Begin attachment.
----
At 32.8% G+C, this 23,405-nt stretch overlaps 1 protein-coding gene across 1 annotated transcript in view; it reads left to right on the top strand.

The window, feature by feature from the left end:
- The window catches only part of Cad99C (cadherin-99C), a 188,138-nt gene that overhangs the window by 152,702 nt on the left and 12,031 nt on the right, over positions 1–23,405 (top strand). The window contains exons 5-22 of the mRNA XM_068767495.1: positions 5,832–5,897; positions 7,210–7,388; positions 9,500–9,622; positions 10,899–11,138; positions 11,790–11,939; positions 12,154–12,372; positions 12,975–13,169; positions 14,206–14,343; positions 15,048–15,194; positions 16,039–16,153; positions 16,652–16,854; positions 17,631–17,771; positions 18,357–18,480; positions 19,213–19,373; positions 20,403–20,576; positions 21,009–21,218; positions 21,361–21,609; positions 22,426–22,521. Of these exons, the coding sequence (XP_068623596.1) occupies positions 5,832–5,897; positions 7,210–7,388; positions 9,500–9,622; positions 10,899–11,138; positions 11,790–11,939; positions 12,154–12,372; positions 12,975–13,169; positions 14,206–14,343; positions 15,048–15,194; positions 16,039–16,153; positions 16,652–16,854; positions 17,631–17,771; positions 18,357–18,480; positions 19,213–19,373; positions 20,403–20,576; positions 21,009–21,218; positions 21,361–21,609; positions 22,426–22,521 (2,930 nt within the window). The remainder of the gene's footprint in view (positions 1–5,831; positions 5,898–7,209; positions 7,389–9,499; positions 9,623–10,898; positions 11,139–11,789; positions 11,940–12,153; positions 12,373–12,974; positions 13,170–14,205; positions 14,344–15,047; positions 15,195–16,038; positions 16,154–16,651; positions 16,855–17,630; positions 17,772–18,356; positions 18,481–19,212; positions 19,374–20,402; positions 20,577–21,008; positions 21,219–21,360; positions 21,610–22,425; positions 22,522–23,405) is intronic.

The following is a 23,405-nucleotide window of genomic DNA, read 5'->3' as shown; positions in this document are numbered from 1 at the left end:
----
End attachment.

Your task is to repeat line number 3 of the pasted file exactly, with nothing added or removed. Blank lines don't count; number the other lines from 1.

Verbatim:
- The window catches only part of Cad99C (cadherin-99C), a 188,138-nt gene that overhangs the window by 152,702 nt on the left and 12,031 nt on the right, over positions 1–23,405 (top strand). The window contains exons 5-22 of the mRNA XM_068767495.1: positions 5,832–5,897; positions 7,210–7,388; positions 9,500–9,622; positions 10,899–11,138; positions 11,790–11,939; positions 12,154–12,372; positions 12,975–13,169; positions 14,206–14,343; positions 15,048–15,194; positions 16,039–16,153; positions 16,652–16,854; positions 17,631–17,771; positions 18,357–18,480; positions 19,213–19,373; positions 20,403–20,576; positions 21,009–21,218; positions 21,361–21,609; positions 22,426–22,521. Of these exons, the coding sequence (XP_068623596.1) occupies positions 5,832–5,897; positions 7,210–7,388; positions 9,500–9,622; positions 10,899–11,138; positions 11,790–11,939; positions 12,154–12,372; positions 12,975–13,169; positions 14,206–14,343; positions 15,048–15,194; positions 16,039–16,153; positions 16,652–16,854; positions 17,631–17,771; positions 18,357–18,480; positions 19,213–19,373; positions 20,403–20,576; positions 21,009–21,218; positions 21,361–21,609; positions 22,426–22,521 (2,930 nt within the window). The remainder of the gene's footprint in view (positions 1–5,831; positions 5,898–7,209; positions 7,389–9,499; positions 9,623–10,898; positions 11,139–11,789; positions 11,940–12,153; positions 12,373–12,974; positions 13,170–14,205; positions 14,344–15,047; positions 15,195–16,038; positions 16,154–16,651; positions 16,855–17,630; positions 17,772–18,356; positions 18,481–19,212; positions 19,374–20,402; positions 20,577–21,008; positions 21,219–21,360; positions 21,610–22,425; positions 22,522–23,405) is intronic.